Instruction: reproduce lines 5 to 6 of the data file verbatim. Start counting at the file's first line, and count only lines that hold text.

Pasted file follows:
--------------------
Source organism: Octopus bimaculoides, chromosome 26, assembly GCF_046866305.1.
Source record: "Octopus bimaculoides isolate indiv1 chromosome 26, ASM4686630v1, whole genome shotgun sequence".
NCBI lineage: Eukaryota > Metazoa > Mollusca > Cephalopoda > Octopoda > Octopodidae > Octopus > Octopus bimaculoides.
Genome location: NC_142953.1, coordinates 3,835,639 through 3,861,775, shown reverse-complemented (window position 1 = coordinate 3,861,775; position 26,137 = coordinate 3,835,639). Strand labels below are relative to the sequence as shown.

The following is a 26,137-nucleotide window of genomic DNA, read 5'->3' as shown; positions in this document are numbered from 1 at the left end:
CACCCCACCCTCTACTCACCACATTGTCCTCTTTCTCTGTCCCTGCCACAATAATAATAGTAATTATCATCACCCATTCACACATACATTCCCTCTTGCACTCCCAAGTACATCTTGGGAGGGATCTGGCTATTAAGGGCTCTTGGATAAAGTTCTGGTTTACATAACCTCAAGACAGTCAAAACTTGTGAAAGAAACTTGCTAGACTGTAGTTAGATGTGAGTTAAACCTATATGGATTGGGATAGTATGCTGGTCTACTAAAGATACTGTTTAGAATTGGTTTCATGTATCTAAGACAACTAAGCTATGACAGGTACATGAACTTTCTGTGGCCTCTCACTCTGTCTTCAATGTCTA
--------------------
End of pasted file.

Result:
The following is a 26,137-nucleotide window of genomic DNA, read 5'->3' as shown; positions in this document are numbered from 1 at the left end:
CACCCCACCCTCTACTCACCACATTGTCCTCTTTCTCTGTCCCTGCCACAATAATAATAGTAATTATCATCACCCATTCACACATACATTCCCTCTTGCACTCCCAAGTACATCTTGGGAGGGATCTGGCTATTAAGGGCTCTTGGATAAAGTTCTGGTTTACATAACCTCAAGACAGTCAAAACTTGTGAAAGAAACTTGCTAGACTGTAGTTAGATGTGAGTTAAACCTATATGGATTGGGATAGTATGCTGGTCTACTAAAGATACTGTTTAGAATTGGTTTCATGTATCTAAGACAACTAAGCTATGACAGGTACATGAACTTTCTGTGGCCTCTCACTCTGTCTTCAATGTCTA